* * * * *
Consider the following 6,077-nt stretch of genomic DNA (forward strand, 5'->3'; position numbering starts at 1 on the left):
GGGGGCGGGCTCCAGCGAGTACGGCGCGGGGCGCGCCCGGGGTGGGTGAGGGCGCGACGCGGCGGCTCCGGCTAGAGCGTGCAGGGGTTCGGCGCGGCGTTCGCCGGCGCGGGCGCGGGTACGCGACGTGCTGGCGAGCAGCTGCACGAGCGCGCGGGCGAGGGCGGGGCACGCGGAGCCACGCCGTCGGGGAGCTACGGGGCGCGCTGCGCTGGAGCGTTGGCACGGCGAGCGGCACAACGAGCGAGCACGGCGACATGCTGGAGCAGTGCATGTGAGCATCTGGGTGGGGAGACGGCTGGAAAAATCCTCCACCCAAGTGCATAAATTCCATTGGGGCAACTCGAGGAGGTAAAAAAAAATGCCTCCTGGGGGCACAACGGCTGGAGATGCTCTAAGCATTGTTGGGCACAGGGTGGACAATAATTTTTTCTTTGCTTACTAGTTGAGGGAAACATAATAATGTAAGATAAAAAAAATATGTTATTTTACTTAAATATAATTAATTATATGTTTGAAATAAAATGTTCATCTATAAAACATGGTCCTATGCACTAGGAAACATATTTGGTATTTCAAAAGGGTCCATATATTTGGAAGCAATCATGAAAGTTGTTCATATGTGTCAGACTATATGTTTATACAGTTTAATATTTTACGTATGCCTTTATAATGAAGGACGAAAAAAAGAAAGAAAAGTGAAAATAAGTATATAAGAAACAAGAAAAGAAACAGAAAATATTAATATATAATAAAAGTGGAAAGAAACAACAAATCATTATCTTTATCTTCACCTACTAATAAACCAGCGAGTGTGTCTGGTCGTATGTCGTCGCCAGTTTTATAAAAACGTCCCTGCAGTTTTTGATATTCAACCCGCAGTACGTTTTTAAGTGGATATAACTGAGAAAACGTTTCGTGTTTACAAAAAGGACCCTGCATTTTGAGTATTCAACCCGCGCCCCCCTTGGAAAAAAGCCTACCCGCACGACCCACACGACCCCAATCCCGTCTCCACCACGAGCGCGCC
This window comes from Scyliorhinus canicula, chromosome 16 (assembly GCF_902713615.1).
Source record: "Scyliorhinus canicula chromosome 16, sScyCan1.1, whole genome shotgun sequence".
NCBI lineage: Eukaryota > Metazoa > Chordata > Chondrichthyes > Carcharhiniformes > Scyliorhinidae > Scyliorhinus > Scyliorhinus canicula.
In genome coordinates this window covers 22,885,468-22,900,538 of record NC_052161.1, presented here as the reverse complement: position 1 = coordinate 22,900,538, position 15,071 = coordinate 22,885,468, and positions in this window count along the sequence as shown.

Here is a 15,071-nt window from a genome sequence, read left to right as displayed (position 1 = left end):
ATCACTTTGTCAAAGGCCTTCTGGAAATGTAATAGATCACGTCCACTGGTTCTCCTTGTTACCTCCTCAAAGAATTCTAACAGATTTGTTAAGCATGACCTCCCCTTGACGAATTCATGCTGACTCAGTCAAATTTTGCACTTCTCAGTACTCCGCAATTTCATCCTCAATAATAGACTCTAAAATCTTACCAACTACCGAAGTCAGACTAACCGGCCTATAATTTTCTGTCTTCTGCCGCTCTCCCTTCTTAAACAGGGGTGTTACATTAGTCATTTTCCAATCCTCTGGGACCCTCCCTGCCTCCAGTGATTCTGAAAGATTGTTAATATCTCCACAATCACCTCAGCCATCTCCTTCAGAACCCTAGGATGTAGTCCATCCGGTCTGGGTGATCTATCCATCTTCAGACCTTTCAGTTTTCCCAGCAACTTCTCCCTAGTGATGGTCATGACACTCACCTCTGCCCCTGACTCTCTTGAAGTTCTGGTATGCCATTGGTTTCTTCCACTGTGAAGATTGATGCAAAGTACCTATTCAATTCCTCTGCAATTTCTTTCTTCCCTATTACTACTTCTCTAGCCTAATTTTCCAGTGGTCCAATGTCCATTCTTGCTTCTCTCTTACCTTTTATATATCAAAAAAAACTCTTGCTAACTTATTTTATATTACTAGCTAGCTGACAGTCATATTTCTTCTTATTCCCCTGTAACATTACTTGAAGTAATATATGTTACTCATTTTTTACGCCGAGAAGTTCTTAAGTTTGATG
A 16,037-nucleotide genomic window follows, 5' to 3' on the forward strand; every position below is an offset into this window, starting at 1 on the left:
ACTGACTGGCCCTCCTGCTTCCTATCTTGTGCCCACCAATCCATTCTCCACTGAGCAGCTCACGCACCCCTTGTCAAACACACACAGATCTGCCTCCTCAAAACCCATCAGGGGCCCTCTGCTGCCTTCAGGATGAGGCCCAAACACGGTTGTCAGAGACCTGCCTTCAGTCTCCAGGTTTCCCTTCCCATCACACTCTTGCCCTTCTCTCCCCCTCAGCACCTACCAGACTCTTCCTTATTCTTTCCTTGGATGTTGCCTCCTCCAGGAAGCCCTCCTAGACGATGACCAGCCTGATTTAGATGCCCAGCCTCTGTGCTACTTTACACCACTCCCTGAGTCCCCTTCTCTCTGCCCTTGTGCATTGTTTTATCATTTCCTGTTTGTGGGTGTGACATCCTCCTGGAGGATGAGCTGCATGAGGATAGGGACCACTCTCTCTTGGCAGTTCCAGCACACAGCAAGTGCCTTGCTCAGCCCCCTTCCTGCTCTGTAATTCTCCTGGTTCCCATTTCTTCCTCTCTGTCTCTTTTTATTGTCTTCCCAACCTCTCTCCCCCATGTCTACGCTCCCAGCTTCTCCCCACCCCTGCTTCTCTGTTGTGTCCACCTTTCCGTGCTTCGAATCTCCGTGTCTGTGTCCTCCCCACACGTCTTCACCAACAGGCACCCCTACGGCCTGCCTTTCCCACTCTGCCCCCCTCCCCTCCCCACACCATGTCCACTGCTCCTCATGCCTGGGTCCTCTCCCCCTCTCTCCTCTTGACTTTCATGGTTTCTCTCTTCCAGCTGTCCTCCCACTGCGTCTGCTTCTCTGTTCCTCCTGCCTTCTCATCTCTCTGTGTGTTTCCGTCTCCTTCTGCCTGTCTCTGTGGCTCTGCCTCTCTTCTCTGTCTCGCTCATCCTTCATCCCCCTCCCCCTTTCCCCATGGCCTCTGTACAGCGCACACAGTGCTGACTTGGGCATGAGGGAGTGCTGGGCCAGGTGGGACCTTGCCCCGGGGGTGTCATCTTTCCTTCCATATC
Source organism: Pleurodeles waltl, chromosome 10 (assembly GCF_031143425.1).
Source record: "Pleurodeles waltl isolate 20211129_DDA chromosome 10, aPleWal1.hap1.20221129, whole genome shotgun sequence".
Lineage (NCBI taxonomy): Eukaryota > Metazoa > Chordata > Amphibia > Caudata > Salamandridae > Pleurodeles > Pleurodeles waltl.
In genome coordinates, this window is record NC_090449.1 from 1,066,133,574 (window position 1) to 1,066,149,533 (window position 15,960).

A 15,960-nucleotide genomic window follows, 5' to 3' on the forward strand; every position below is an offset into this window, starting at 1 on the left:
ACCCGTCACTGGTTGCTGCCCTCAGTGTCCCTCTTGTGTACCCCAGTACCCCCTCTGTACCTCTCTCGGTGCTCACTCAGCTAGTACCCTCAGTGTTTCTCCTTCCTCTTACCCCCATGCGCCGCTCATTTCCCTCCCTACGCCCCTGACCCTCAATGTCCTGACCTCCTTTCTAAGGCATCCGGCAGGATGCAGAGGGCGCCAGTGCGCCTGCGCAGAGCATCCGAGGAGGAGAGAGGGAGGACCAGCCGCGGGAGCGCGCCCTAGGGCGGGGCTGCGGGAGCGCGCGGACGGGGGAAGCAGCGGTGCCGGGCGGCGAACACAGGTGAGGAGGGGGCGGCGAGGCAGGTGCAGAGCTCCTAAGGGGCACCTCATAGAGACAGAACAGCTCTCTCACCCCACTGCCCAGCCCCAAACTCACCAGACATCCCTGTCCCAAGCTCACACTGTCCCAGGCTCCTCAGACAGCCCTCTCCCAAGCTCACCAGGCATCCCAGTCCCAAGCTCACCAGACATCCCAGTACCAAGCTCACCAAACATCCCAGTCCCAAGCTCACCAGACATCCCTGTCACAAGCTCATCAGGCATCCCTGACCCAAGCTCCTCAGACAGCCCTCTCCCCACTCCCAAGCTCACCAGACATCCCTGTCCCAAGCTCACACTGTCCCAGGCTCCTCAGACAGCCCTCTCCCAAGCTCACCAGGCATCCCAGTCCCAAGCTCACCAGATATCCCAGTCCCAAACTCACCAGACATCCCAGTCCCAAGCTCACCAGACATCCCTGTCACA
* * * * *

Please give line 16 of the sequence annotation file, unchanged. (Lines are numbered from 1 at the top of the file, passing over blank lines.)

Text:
ACCCGTCACTGGTTGCTGCCCTCAGTGTCCCTCTTGTGTACCCCAGTACCCCCTCTGTACCTCTCTCGGTGCTCACTCAGCTAGTACCCTCAGTGTTTCTCCTTCCTCTTACCCCCATGCGCCGCTCATTTCCCTCCCTACGCCCCTGACCCTCAATGTCCTGACCTCCTTTCTAAGGCATCCGGCAGGATGCAGAGGGCGCCAGTGCGCCTGCGCAGAGCATCCGAGGAGGAGAGAGGGAGGACCAGCCGCGGGAGCGCGCCCTAGGGCGGGGCTGCGGGAGCGCGCGGACGGGGGAAGCAGCGGTGCCGGGCGGCGAACACAGGTGAGGAGGGGGCGGCGAGGCAGGTGCAGAGCTCCTAAGGGGCACCTCATAGAGACAGAACAGCTCTCTCACCCCACTGCCCAGCCCCAAACTCACCAGACATCCCTGTCCCAAGCTCACACTGTCCCAGGCTCCTCAGACAGCCCTCTCCCAAGCTCACCAGGCATCCCAGTCCCAAGCTCACCAGACATCCCAGTACCAAGCTCACCAAACATCCCAGTCCCAAGCTCACCAGACATCCCTGTCACAAGCTCATCAGGCATCCCTGACCCAAGCTCCTCAGACAGCCCTCTCCCCACTCCCAAGCTCACCAGACATCCCTGTCCCAAGCTCACACTGTCCCAGGCTCCTCAGACAGCCCTCTCCCAAGCTCACCAGGCATCCCAGTCCCAAGCTCACCAGATATCCCAGTCCCAAACTCACCAGACATCCCAGTCCCAAGCTCACCAGACATCCCTGTCACA